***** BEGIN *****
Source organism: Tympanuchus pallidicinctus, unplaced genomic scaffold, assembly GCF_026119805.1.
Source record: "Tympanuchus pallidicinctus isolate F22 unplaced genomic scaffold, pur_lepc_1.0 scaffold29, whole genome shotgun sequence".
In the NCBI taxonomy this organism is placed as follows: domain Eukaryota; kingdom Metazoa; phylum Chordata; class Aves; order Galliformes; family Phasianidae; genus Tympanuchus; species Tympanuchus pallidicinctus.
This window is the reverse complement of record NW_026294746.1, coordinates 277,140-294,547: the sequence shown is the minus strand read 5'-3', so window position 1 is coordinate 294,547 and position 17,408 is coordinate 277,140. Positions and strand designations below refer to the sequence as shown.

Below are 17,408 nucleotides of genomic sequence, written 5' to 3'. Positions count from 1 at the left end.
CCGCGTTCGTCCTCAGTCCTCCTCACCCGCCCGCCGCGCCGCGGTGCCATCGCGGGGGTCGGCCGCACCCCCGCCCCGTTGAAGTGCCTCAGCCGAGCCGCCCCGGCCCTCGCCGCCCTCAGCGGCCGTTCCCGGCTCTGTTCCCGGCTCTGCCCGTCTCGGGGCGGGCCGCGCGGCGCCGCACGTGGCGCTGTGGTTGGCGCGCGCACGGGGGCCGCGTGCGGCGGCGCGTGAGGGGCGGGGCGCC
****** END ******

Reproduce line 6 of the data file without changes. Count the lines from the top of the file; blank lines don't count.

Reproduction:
CCGCGTTCGTCCTCAGTCCTCCTCACCCGCCCGCCGCGCCGCGGTGCCATCGCGGGGGTCGGCCGCACCCCCGCCCCGTTGAAGTGCCTCAGCCGAGCCGCCCCGGCCCTCGCCGCCCTCAGCGGCCGTTCCCGGCTCTGTTCCCGGCTCTGCCCGTCTCGGGGCGGGCCGCGCGGCGCCGCACGTGGCGCTGTGGTTGGCGCGCGCACGGGGGCCGCGTGCGGCGGCGCGTGAGGGGCGGGGCGCC